SWAT (Soil and Water Assessment Tool)
SWAT is a continuous time model that operates on a daily time step at basin scale. The objective of such a model is to predict the long-term impacts of management decisions in large basins and also timing of agricultural practices within a year (i.e., crop rotations, planting and harvest dates, irrigation, fertilizer, and pesticide application rates and timing). It can be used to simulate at the basin scale water and nutrients cycle in landscapes whose dominant land use is agriculture. It can also help in assessing the environmental efficiency of BMP’s and alternative management policies. SWAT uses a two-level dissagregation scheme whereby a preliminary sub-basin identification is carried out based on topographic criteria, followed by further discretization using land use and soil type considerations. Areas with the same soil type and land use form a Hydrologic Response Unit (HRU), a basic computational unit assumed to be homogeneous in hydrologic response.
SWMM (Storm Water Management Model)
SWMM is a dynamic rainfall-runoff simulation model used for single event or long-term (continuous) simulation of runoff quantity and quality from primarily urban areas. The runoff component of SWMM operates on a collection of sub-catchment areas that receive precipitation and generate runoff and pollutant loads. The routing portion of SWMM transports this runoff through a system of pipes, channels, storage/treatment devices, pumps, and regulators. SWMM tracks the quantity and quality of runoff generated within each sub-catchment, and the flow rate, flow depth, and quality of water in each pipe and channel during a simulation period comprised of multiple time steps. SWMM was first developed in 1971, and has since undergone several major upgrades since then. It continues to be widely used throughout the world for planning, analysis and design related to storm water runoff, combined sewers, sanitary sewers, and other drainage systems in urban areas, with many applications in non-urban areas as well. The current edition, Version 5, is a complete re-write of the previous release. Running under Windows, SWMM 5 provides an integrated environment for editing study area input data, running hydrologic, hydraulic and water quality simulations, and viewing the results in a variety of formats.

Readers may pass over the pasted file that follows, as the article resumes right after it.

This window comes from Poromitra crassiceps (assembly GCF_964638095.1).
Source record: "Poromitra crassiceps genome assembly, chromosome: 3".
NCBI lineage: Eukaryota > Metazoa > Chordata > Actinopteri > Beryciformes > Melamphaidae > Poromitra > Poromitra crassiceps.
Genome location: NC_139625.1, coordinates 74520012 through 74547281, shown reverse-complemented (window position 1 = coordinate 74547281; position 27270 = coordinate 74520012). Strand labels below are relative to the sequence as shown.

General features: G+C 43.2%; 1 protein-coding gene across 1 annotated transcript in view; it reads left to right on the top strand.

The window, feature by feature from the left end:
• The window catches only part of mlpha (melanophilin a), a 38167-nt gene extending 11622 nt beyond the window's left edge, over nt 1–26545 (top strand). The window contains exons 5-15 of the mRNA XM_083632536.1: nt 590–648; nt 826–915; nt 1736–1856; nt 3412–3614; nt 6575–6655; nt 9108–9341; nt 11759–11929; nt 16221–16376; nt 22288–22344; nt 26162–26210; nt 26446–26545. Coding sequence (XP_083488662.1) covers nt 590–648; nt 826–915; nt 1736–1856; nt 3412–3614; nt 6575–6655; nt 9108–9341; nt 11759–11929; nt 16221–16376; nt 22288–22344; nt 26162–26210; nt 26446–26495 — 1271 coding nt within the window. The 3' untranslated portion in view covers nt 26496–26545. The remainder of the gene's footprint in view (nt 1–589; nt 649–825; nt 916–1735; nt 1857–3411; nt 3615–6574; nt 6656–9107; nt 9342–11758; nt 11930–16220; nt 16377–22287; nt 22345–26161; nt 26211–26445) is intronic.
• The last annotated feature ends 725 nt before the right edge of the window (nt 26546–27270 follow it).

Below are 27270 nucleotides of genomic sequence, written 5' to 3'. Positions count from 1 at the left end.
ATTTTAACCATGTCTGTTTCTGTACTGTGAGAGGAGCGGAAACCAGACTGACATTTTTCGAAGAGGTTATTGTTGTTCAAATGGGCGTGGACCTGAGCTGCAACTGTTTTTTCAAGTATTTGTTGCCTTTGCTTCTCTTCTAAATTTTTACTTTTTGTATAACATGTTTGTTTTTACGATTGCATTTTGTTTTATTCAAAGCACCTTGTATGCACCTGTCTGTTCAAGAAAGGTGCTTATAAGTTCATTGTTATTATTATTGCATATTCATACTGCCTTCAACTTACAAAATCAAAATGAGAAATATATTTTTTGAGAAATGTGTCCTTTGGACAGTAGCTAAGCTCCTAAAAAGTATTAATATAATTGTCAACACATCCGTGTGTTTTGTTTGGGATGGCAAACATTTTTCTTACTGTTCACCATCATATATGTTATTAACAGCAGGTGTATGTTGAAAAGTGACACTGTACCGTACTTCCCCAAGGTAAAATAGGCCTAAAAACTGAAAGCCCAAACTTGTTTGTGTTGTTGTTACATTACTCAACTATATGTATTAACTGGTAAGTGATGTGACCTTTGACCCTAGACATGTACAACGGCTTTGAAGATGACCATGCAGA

STFATE (Short-Term FATE)
STFATE is a numerical model that computes the physical fate of dredged material from the moment it is released in open water from split-hull barges or hopper dredges until it is deposited on the bottom. Model output includes the depositional footprint of material on the bottom, time varying suspended sediment concentration in the water column, the impact force when material strikes the bottom, and spatially and time varying bottom shear stresses resulting from the bottom surge of dredged material.
SSFATE (Suspended Sediment FATE)
SSFATE is a model for predicting the far-field fate of dredged material at the dredging site. The basic model was developed by Applied Science Associates under funding through the Dredging Operations and Environmental Research Program (DOER) at the US Army Engineer Research and Development Center (ERDC) at Vicksburg, MS. Basic model outputs are depositional footprints and time varying suspended sediment concentrations in the water column.
PDFATE (Pipeline Disposal FATE)
PDFATE is a companion model to SSFATE or can be used independently to compute the spreading of pipeline disposed fine-grained sediments in shallow water. PDFATE was developed by the Coastal and Hydraulics Laboratory, ERDC, USACE. Underflow spreading is computed from the point of bottom attachment down slope. Lateral spreading, entrainment of overlying water, and settling and deposition of the underflow are included. Model output includes the underflow footprint if spreading is limited or the underflow trajectory and dimensions if spreading is not limited. In addition, the model computes suspended sediment conditions. These results can then be input to SSFATE for far-field dispersion calculations.